World Sleep Day: Get Better Sleep
Sleep is important for so many areas in our lives. However, it is also very underrated and is often skipped when we are living our busy lives. So, in honor of World Sleep Day, let’s learn to prioritize sleep so we can reap all of the amazing benefits quality sleep gives us.
Read on to learn why sleep is important, how it impacts various areas of our lives, and how to get more of it. It’s time to prioritize sleep so you can be the best version of yourself!
It is help to understand the sleep stages so we can understand why we need a certain amount of sleep to feel well-rested, productive, and our best selves.
The first stage, N1, is very light sleep. This serves as a gateway from wakefulness to deeper sleep stages required to feel refreshed and rested. In young adults without insomnia, N1 is usually around 5% of the night. Those who suffer from insomnia and older adults tend to spend more of their night in this first stage. If awakened during this stage, many will report they were not asleep.
N2 is a deeper stage than N1, and healthy adults usually spend 40-55% of their night in this stage. If awakened in this stage, people will report being asleep.
N3, also called slow-wave or delta sleep, is the deepest sleep stage. In healthy adults, this occupies around 10-20% of the night. This is often associated with restorative and rebuilding processes that are required to feel well rested and refreshed in the morning. People require more stimulation to be awakened in this stage and will often feel groggy if they wake up during this stage.
After the three stages of non-REM sleep, REM sleep begins. This is where blood flow to the brain is increased, heart rate and breathing become more irregular, and rapid eye moments can be observed. Rapid eye movements are usually associated with dreaming, and therefore most dreaming occurs in this stage.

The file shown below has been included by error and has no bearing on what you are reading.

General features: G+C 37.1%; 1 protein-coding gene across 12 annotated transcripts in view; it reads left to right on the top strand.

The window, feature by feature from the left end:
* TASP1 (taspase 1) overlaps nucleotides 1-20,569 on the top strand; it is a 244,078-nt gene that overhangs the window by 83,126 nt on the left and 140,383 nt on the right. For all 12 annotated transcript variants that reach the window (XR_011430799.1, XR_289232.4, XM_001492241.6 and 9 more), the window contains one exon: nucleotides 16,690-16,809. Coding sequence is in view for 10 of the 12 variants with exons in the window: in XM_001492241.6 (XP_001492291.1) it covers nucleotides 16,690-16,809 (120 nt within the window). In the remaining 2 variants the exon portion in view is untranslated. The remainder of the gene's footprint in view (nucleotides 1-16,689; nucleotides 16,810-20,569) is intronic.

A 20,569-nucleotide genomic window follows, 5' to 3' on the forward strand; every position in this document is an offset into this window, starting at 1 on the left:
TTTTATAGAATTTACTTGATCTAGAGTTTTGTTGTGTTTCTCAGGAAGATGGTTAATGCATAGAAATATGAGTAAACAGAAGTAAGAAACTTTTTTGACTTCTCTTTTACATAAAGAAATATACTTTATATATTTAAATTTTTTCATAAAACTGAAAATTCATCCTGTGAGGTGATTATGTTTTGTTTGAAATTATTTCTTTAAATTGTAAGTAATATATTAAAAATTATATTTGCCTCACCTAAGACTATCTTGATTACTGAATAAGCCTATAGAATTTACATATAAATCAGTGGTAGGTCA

During this stage, although brain wave activities are like activity seen when individuals are awake, the body is in a state of paralysis so people cannot act out their dreams.
Throughout the night, these stages occur in predictable cycles. Individuals without sleep issues will usually go through a brief period of N1, followed by a longer period of N2, and then N3 usually 30-45 minutes into their sleep. N3 can last anywhere from a few minutes to an hour on average depending on age and other factors.
REM sleep usually occurs 70-90 minutes into this cycle and is relatively short,
followed by a return of N2 sleep, which then begins the cycle again. About 3 hours or so into the night (at the end of the second sleep cycle), REM sleep returns for a longer period. For the rest of the night, non-REM and REM sleep alternate in approximately 90-minute cycles.
Sleep and Our Lives
The reasons we sleep remain a mystery to some extent. However, we do know that sleep is implicated in many areas of our lives.
Sleep is involved in almost everything that we do. Sleep is related to our productivity, energy, attention and concentration, our ability to maintain a healthy weight, stick with our health goals, and so much more.
Read on to see how sleep impacts us in these areas more specifically.
Sleep and Productivity
When we are low on sleep, we tend to suffer from poor attention and concentration, distractibility, and low energy. Not exactly the winning combination for high productivity, right?
If you are noticing that you are sluggish or having difficulty concentrating in the workplace or in the other things that you are doing, lack of sleep is likely the culprit. Although it is tempting to stay up late and skip sleep to accomplish various things, this actually backfires since it is much harder to feel energetic, productive, and attentive the next day.
Imagine a night of great sleep and waking up feeling well rested- you’re likely to have high energy, great attention, and high productivity.
Versus, working in slow motion and taking twice as long to do the same tasks when you are sleep deprived. Which would you choose?
The bottom line is quality sleep is important for helping us to feel well rested, productive, and attentive. The best way to work smarter and more efficiently, rather than harder, is to prioritize sleep.
Sleep and Physical Health
Sleep is so important in maintaining a healthy weight and obtaining our health goals. Ever tried to force yourself to go to the gym when you are exhausted and low energy? I bet it was not very enjoyable to go and difficult to get to the gym in the first place.
It is hard to be physically active if we are feeling sluggish and tired.